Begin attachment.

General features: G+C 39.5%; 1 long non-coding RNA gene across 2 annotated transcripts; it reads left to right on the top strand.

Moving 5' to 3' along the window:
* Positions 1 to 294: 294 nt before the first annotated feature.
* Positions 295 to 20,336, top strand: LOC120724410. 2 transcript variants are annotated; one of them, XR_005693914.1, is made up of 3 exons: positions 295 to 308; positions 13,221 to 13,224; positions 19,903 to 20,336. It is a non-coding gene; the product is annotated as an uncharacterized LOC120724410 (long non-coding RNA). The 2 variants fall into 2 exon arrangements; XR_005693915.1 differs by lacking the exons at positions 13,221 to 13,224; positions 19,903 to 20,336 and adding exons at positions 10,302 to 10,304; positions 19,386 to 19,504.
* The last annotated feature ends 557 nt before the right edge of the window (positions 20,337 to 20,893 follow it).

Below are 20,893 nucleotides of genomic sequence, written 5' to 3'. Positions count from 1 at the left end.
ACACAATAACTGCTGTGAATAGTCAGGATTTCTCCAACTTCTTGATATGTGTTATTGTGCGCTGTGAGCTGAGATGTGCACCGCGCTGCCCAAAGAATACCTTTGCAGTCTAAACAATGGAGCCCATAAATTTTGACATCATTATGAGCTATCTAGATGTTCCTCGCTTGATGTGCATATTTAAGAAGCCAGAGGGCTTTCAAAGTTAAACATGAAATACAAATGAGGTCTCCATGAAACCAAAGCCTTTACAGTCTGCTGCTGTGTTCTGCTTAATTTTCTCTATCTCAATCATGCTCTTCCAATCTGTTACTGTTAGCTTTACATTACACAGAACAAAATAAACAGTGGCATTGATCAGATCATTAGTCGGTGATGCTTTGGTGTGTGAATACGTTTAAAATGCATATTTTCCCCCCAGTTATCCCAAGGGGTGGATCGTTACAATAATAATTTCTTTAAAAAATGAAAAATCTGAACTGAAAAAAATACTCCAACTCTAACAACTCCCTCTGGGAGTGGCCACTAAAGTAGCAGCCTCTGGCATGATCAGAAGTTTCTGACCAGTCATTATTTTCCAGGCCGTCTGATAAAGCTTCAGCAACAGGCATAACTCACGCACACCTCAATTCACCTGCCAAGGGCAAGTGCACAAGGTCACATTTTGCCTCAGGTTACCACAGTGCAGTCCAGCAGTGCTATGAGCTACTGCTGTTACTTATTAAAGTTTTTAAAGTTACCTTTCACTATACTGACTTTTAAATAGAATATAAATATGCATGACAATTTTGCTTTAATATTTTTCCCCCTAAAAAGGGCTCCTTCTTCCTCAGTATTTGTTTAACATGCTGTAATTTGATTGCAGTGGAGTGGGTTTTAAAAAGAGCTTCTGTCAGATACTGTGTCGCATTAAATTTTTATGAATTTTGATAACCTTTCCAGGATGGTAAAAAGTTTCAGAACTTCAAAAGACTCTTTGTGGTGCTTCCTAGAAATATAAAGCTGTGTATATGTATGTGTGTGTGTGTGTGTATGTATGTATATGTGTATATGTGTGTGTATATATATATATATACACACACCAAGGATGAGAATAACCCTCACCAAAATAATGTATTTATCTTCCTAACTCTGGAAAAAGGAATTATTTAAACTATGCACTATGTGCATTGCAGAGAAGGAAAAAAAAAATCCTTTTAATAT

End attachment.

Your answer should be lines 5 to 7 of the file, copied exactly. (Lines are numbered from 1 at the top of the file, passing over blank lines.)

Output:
* The last annotated feature ends 557 nt before the right edge of the window (positions 20,337 to 20,893 follow it).

Below are 20,893 nucleotides of genomic sequence, written 5' to 3'. Positions count from 1 at the left end.
ACACAATAACTGCTGTGAATAGTCAGGATTTCTCCAACTTCTTGATATGTGTTATTGTGCGCTGTGAGCTGAGATGTGCACCGCGCTGCCCAAAGAATACCTTTGCAGTCTAAACAATGGAGCCCATAAATTTTGACATCATTATGAGCTATCTAGATGTTCCTCGCTTGATGTGCATATTTAAGAAGCCAGAGGGCTTTCAAAGTTAAACATGAAATACAAATGAGGTCTCCATGAAACCAAAGCCTTTACAGTCTGCTGCTGTGTTCTGCTTAATTTTCTCTATCTCAATCATGCTCTTCCAATCTGTTACTGTTAGCTTTACATTACACAGAACAAAATAAACAGTGGCATTGATCAGATCATTAGTCGGTGATGCTTTGGTGTGTGAATACGTTTAAAATGCATATTTTCCCCCCAGTTATCCCAAGGGGTGGATCGTTACAATAATAATTTCTTTAAAAAATGAAAAATCTGAACTGAAAAAAATACTCCAACTCTAACAACTCCCTCTGGGAGTGGCCACTAAAGTAGCAGCCTCTGGCATGATCAGAAGTTTCTGACCAGTCATTATTTTCCAGGCCGTCTGATAAAGCTTCAGCAACAGGCATAACTCACGCACACCTCAATTCACCTGCCAAGGGCAAGTGCACAAGGTCACATTTTGCCTCAGGTTACCACAGTGCAGTCCAGCAGTGCTATGAGCTACTGCTGTTACTTATTAAAGTTTTTAAAGTTACCTTTCACTATACTGACTTTTAAATAGAATATAAATATGCATGACAATTTTGCTTTAATATTTTTCCCCCTAAAAAGGGCTCCTTCTTCCTCAGTATTTGTTTAACATGCTGTAATTTGATTGCAGTGGAGTGGGTTTTAAAAAGAGCTTCTGTCAGATACTGTGTCGCATTAAATTTTTATGAATTTTGATAACCTTTCCAGGATGGTAAAAAGTTTCAGAACTTCAAAAGACTCTTTGTGGTGCTTCCTAGAAATATAAAGCTGTGTATATGTATGTGTGTGTGTGTGTGTATGTATGTATATGTGTATATGTGTGTGTATATATATATATATACACACACCAAGGATGAGAATAACCCTCACCAAAATAATGTATTTATCTTCCTAACTCTGGAAAAAGGAATTATTTAAACTATGCACTATGTGCATTGCAGAGAAGGAAAAAAAAAATCCTTTTAATAT